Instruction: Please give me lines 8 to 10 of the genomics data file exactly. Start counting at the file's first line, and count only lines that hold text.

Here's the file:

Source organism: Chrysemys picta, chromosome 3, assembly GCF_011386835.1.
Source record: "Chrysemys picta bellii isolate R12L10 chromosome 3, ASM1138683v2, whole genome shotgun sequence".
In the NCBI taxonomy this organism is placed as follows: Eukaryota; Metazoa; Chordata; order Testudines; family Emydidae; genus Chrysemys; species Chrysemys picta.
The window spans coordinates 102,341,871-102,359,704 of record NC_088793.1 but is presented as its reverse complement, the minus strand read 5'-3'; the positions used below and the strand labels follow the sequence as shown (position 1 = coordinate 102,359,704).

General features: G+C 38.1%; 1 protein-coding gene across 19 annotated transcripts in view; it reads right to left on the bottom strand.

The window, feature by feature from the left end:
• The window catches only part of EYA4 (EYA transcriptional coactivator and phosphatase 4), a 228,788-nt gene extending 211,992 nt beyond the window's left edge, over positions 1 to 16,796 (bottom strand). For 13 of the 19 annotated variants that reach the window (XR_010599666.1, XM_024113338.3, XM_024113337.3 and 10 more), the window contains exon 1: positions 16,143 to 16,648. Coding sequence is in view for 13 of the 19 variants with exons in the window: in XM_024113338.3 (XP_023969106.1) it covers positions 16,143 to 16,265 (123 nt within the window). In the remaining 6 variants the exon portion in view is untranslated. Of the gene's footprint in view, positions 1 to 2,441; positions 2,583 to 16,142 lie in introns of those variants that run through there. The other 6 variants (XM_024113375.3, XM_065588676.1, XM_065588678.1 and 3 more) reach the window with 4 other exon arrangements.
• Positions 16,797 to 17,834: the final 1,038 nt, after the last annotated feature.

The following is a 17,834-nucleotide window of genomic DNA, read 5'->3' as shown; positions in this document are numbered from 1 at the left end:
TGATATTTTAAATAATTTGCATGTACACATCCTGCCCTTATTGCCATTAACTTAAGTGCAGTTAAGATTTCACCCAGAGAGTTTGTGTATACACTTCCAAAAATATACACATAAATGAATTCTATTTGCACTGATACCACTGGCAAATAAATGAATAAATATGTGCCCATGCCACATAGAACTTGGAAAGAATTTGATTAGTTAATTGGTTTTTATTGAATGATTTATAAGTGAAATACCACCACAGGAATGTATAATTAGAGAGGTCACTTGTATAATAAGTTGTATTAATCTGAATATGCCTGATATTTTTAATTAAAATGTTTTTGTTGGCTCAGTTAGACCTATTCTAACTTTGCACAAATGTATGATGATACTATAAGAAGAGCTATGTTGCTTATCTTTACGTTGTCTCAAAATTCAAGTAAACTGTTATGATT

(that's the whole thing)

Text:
• Positions 16,797 to 17,834: the final 1,038 nt, after the last annotated feature.

The following is a 17,834-nucleotide window of genomic DNA, read 5'->3' as shown; positions in this document are numbered from 1 at the left end:
TGATATTTTAAATAATTTGCATGTACACATCCTGCCCTTATTGCCATTAACTTAAGTGCAGTTAAGATTTCACCCAGAGAGTTTGTGTATACACTTCCAAAAATATACACATAAATGAATTCTATTTGCACTGATACCACTGGCAAATAAATGAATAAATATGTGCCCATGCCACATAGAACTTGGAAAGAATTTGATTAGTTAATTGGTTTTTATTGAATGATTTATAAGTGAAATACCACCACAGGAATGTATAATTAGAGAGGTCACTTGTATAATAAGTTGTATTAATCTGAATATGCCTGATATTTTTAATTAAAATGTTTTTGTTGGCTCAGTTAGACCTATTCTAACTTTGCACAAATGTATGATGATACTATAAGAAGAGCTATGTTGCTTATCTTTACGTTGTCTCAAAATTCAAGTAAACTGTTATGATT